Accordingly, the DOL’s original position remains unchanged – employees are only entitled to FFCRA leave if the employer has work available for them, but they cannot perform the work due to a qualifying FFCRA reason. Employees are not eligible for FFCRA leave if an employer has permanently or temporarily ceased operations due to governmental shut-down or stay-at-home orders or a downturn in business. Employees who are temporarily laid off or furloughed where an employer has reduced operations are also not eligible for FFCRA leave. Such employees would, however, be entitled to unemployment benefits.
The DOL did caution employers, however, that they “may not make work unavailable in an effort to deny FFCRA leave,” since “altering an employee’s schedule in an adverse manner because that employee requests or takes FFCRA leave may be impermissible retaliation.”
• Intermittent Leave. The DOL also affirmed its original position that employer approval is required in order to take certain leave intermittently. Again, the DOL sought to buttress its approach by offering additional explanation. Thus, in its commentary to the revised Final Rule, the DOL emphasized that this approach was “consistent with longstanding FMLA principles governing intermittent leave.” As the DOL noted, “[d]epending on the reason for taking FMLA leave, the [FMLA] statute requires a medical need to take intermittent leave or an agreement between the employer and employee before an employee may take intermittent leave.”
In the context of the FFCRA, the DOL asserted that “the employer-approval condition for intermittent leave under its FMLA regulation is appropriate” where there is no risk of COVID-19 contagion. Noting that “[i]t is a longstanding principle of FMLA intermittent leave that such leave should, where foreseeable, avoid unduly disrupting the employer’s operations,” the DOL stated that it “best meets the needs of businesses” to carry this principle through to FFCRA leave. The DOL also noted that the FFCRA requires employer permission to telework, and it is therefore “an appropriate precondition” for teleworking intermittently. Moreover, the FMLA requires employer approval to work intermittently when caring for a healthy newborn or adopted child, which, as the DOL observed, is similar to caring for a child whose school or place of care is closed because of COVID-19. Consequently, as before, employees may only take FFCRA leave on an intermittent basis with employer approval.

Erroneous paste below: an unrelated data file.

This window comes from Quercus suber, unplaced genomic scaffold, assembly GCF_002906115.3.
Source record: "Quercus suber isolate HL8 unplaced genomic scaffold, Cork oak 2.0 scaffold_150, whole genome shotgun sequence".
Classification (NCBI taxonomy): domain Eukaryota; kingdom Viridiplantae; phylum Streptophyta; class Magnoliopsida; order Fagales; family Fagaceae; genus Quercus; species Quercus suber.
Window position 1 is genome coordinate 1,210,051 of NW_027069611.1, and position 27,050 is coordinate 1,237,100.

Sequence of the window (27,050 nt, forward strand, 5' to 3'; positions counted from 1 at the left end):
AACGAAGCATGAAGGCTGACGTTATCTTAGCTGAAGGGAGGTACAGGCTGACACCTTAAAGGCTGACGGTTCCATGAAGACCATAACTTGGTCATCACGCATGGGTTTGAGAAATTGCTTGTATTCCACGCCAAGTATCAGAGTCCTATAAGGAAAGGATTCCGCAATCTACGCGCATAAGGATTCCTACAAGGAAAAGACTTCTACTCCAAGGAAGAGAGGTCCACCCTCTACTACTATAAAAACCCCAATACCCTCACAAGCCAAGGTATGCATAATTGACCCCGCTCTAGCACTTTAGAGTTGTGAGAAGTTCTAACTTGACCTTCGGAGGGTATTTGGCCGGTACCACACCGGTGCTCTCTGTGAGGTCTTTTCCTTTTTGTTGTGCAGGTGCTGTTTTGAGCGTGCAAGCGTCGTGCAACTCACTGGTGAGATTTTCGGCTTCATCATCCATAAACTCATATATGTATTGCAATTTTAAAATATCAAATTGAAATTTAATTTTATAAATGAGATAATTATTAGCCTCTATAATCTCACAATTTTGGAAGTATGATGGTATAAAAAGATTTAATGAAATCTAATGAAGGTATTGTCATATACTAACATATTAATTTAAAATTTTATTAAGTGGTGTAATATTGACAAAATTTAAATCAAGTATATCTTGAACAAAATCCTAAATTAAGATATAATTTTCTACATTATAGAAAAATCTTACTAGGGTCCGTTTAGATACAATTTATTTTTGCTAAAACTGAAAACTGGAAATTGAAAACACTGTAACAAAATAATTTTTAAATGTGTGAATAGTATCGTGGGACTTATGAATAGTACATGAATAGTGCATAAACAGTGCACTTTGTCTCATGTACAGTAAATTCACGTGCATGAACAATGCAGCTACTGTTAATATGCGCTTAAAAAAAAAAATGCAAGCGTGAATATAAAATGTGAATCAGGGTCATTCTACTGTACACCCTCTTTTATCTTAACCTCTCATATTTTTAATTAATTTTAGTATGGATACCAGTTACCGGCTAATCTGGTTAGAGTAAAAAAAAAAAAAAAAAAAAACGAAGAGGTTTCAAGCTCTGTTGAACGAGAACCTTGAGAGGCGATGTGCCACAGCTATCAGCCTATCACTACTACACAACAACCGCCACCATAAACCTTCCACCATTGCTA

Of particular interest as schools reopen, the DOL specifically stated that, “[t]he employer-approval condition would not apply to employees who take FFCRA leave in full-day increments to care for their children whose schools are operating on an alternate day (or other hybrid attendance) basis because such leave would not be intermittent” under the FMLA. (Emphasis added). Rather, “[f]or the purposes of the FFCRA, each day of school closure constitutes a separate reason for FFCRA leave that ends when the school opens the next day.” The DOL distinguishes this from the scenario where the school is closed for some period and the employee nonetheless seeks leave on an intermittent basis.
• Documentation. In the revised Final Rule, the DOL modified the timing of the required documentation so that it is now to be submitted “as soon as practicable,” tying it to when notice is provided. If the need for leave is foreseeable, such as for the closure of a school or child care, both notice and the documentation can be required in advance. In other circumstances involving illness, however, both the notice and the documentation may be submitted after the employee begins leave.
• Health Care Provider Exemption. The DOL retreated from its original broad definition of health care provider, and has now defined the term to include the traditional health care providers under the FMLA and “other employees who are employed to provide diagnostic services, preventive services, treatment services, or other services that are integrated with and necessary to the provision of patient care.” The DOL further explained the types of employees that this new definition includes as follows: (1) nurses, nurse assistants, medical technicians, and any other persons who directly provide the aforementioned medical care; (2) employees who directly assist or are supervised by the direct care providers; and (3) employees who do not provide direct health care services to a patient but are otherwise integrated into and necessary to the provision of health care services, such as laboratory technicians who process test results necessary to diagnoses and treatment (as noted by the DOL, this last may require a case-by-case analysis).